Planning, and sometimes not planning…
I am usually a huge planner. I feel compelled to fill in details, to know what I’m doing, to not look like I’m lost even if I am. This is my raglan pullover for the Fringe and Friends KAL 2016, and this is not planned to the nth degree.
With this sweater, I wanted to create it organically, to put design into the very basics, but to simply feel the flow of the sweater, and adjust course accordingly. I have a basic work-through with some arithmetic, but I am otherwise keeping it simple and plotting the next few moves as I go along instead of having from beginning to end totally worked out.
I’m working in Ella Rae Lace Merino Worsted, in what should have been “grey”, in that it is the colourway “light grey”, but instead is some kind of taupe-pink-grey melange. At first I wasn’t sure I liked it, and didn’t send it back because I was living in Canada and I had ordered it from the US and didn’t want to pay another international postage fee. It’s been sitting in my stash, a point of confusion, for about three years. Something about this project made me pick it up, and look at it in ways that I hadn’t done before. I’m starting to really love it, and get very excited about getting to wear what comes from it. It’s beautifully soft, and I’m aiming to have a gentle combination of boat- and scoop-neck, as I have wide shoulders and fairly pronounced clavicles.
I have been reading a lot of Scandinavian design blogs. I like mid-century modern designs, brought up to 21st century functionality, and I wanted to project that current interest into the motifs on this sweater. The light colour and relative chunkiness and bounce of the yarn make stitches pop, so I knew I wanted a lot of texture. However, I have just finished a swathe of cabled projects, and wanted something different. There is something to be said for simplicity. I have been reading about gansey/guernsey sweaters for awhile now, and seeing Brooklyn Tweed’s Gansey book come out this year doubled down my belief that the gansey motif in purls and knits is probably one of the more elegant patterning methods in modern knitting. They are easy to execute (if you’re paying attention to what you’re doing, as in all things), and have a subtle yet dramatic effect that I absolutely love. Enter: the flying geese motif.
This motif is mostly found in the quilting world, as far as I can tell, and is usually only found in knits that comprise of colourwork. These sideways equilateral triangles in endless gridlock are also a common aspect of Scandinavian design — the obsession with geometric pattern. Executing the flying geese pattern in knit/purl on this raglan sweater was therefore a perfect marriage of texture, Scandinavian theme, and a nice nod to gansey history (though, of course, all over).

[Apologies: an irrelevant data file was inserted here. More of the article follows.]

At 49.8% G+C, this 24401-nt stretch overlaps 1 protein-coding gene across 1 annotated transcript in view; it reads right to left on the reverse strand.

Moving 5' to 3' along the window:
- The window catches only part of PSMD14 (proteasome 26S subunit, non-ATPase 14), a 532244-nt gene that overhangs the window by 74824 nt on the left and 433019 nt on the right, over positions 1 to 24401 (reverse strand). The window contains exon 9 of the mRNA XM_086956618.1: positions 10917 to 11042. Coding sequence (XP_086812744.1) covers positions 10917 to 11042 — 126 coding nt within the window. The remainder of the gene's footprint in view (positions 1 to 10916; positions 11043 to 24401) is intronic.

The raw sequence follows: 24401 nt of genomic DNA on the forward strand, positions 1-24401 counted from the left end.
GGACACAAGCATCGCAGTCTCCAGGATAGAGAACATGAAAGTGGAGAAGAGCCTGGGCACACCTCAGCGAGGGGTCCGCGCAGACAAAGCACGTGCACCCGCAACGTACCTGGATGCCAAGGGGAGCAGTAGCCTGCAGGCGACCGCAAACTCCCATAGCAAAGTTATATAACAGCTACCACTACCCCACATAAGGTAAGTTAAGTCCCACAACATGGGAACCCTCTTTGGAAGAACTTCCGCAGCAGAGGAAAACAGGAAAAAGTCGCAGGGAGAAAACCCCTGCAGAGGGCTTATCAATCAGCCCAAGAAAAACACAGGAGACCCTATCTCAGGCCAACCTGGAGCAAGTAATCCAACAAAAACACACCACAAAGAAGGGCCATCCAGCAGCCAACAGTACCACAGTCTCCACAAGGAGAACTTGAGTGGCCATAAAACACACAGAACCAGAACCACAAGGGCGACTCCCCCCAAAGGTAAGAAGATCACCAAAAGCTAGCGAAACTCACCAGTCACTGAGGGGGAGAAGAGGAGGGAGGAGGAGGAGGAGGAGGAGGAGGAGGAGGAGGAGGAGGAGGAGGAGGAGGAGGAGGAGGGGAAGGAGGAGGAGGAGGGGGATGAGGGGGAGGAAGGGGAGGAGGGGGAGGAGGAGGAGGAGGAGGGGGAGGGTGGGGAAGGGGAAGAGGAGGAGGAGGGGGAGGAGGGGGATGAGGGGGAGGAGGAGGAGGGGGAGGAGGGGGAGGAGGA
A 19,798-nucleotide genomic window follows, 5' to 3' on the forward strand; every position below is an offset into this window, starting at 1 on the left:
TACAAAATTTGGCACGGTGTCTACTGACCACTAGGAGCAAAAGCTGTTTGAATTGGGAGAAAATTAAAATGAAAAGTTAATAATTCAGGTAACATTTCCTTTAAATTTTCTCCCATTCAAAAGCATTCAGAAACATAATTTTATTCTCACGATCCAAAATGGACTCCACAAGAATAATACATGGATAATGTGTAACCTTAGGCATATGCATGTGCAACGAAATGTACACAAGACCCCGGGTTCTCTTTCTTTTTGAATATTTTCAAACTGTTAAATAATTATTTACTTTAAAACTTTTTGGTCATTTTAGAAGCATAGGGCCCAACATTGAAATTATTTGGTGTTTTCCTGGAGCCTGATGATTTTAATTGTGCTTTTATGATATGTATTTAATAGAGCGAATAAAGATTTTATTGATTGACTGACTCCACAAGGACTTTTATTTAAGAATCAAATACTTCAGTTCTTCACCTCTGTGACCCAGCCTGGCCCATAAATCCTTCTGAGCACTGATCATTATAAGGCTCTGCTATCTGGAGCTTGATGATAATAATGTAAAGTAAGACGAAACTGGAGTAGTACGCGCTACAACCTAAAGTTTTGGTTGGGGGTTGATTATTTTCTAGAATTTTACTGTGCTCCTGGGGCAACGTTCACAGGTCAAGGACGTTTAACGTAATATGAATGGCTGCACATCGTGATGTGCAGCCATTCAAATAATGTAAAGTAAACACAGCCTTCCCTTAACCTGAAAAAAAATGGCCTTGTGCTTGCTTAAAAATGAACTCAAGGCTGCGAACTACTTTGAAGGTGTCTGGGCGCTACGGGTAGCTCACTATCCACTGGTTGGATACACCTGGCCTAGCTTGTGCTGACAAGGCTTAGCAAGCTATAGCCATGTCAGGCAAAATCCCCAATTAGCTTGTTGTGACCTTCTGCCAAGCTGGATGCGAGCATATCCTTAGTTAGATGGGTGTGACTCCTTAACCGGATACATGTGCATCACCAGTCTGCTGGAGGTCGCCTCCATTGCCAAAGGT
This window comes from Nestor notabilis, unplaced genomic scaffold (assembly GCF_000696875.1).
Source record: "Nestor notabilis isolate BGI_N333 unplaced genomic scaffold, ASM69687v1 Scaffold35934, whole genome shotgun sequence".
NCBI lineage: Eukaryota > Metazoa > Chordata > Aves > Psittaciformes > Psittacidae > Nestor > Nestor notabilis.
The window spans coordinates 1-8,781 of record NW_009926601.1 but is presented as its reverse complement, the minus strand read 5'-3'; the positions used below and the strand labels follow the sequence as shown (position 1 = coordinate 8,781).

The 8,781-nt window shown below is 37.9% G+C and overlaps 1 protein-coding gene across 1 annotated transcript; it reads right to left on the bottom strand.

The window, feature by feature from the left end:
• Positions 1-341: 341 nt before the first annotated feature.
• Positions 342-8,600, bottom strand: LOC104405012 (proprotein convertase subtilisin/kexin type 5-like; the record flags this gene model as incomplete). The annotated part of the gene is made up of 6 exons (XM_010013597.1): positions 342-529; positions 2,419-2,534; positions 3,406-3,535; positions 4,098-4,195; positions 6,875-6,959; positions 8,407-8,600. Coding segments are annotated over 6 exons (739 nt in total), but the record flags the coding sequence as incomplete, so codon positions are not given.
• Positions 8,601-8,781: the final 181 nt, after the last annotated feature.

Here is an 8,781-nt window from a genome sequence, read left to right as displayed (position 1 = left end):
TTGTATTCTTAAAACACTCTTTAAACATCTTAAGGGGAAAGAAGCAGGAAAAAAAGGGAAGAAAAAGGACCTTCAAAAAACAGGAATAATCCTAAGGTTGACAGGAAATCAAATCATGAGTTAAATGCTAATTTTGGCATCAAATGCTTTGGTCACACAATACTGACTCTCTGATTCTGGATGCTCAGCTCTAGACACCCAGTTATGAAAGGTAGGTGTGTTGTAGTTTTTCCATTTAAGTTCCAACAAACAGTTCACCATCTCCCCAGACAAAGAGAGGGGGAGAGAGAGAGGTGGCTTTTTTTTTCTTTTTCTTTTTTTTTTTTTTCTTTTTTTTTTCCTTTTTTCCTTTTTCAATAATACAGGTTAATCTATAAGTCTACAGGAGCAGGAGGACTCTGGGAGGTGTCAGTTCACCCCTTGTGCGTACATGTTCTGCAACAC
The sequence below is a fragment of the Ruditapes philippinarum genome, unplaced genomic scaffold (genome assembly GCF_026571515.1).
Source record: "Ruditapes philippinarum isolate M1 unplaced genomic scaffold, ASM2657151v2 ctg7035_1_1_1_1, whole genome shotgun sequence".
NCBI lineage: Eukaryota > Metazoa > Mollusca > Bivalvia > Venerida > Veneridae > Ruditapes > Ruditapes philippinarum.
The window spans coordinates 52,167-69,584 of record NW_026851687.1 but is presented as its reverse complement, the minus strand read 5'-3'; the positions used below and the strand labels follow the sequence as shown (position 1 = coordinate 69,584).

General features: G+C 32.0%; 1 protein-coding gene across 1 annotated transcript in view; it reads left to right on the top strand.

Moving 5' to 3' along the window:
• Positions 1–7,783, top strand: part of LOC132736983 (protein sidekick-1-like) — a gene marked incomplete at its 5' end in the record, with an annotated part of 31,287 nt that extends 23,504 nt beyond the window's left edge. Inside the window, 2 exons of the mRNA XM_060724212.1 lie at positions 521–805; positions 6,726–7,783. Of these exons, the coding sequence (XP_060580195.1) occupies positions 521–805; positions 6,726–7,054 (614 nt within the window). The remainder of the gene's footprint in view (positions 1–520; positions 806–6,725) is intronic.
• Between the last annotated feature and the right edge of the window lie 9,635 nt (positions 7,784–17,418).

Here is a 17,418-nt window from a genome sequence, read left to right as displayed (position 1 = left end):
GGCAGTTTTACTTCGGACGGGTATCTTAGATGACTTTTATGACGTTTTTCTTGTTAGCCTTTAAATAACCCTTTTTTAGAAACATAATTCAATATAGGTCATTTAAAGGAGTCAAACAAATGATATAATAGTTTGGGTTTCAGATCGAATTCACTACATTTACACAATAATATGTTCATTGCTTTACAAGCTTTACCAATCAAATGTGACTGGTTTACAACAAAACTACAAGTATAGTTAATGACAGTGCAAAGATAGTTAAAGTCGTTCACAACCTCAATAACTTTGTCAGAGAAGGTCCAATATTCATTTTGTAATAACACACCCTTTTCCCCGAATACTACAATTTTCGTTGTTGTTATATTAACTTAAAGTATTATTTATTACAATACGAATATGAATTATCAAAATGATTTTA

If I wake up early enough, I see a series of faint lines trail across the room which I find quite visually appealing.
I make a further nod to the gansey with the garter stitch rows at the top of the front of the yoke. These three rows in a sea of stockinette offer a sort of inverse to the traditional gansey, with plain bodies and patterned yokes, while still providing design interest. I take inspiration from these “stripes” of garter also from the shadows on my wall in my bedroom at home. If I wake up early enough, I see a series of faint lines trail across the room which I find quite visually appealing. This is a sweater based on threes, really: 3 garter rows, 3 inches of stockinette in front (7×3=21 rows), the motif on the back began as a repeat of 3 at the top, flying geese are in patterns of 12 which is divisible by three…
I like that kind of harmony.
What’s in a name?
I’m calling this “Migrating Birds” for (surprise!) three reasons:
- The motif is called flying geese, and that seems like a no-brainer.
- While there might be a heatwave on in Seattle right now, fall is most definitely on its way. I’m really looking forward to wearing more autumnal clothes, including all of my sweaters that have been languishing in my closet for months! (I’ll be writing a post on how I’m going to pair my new Migrating Birds sweater probably early next week).
- I am only a recent migrant to the US; I’ve been coming to Seattle for ages, but I’m only officially a resident as of this year.
This project just feels right. I wasn’t sure I was going to bother to give this KAL a try, but it’s been so good for me, and cathartic. Just so much fun! I’m looking forward to seeing where this goes!
Find me elsewhere…
If you’re interested, you can check out little updates on my progress on my Instagram: ajamakesthings.
You can also find me on ravelry: palaeopath . I’m really horrible at keeping my ravelry updated, though.
Of course, you could also use the links at the top of the page to take you directly!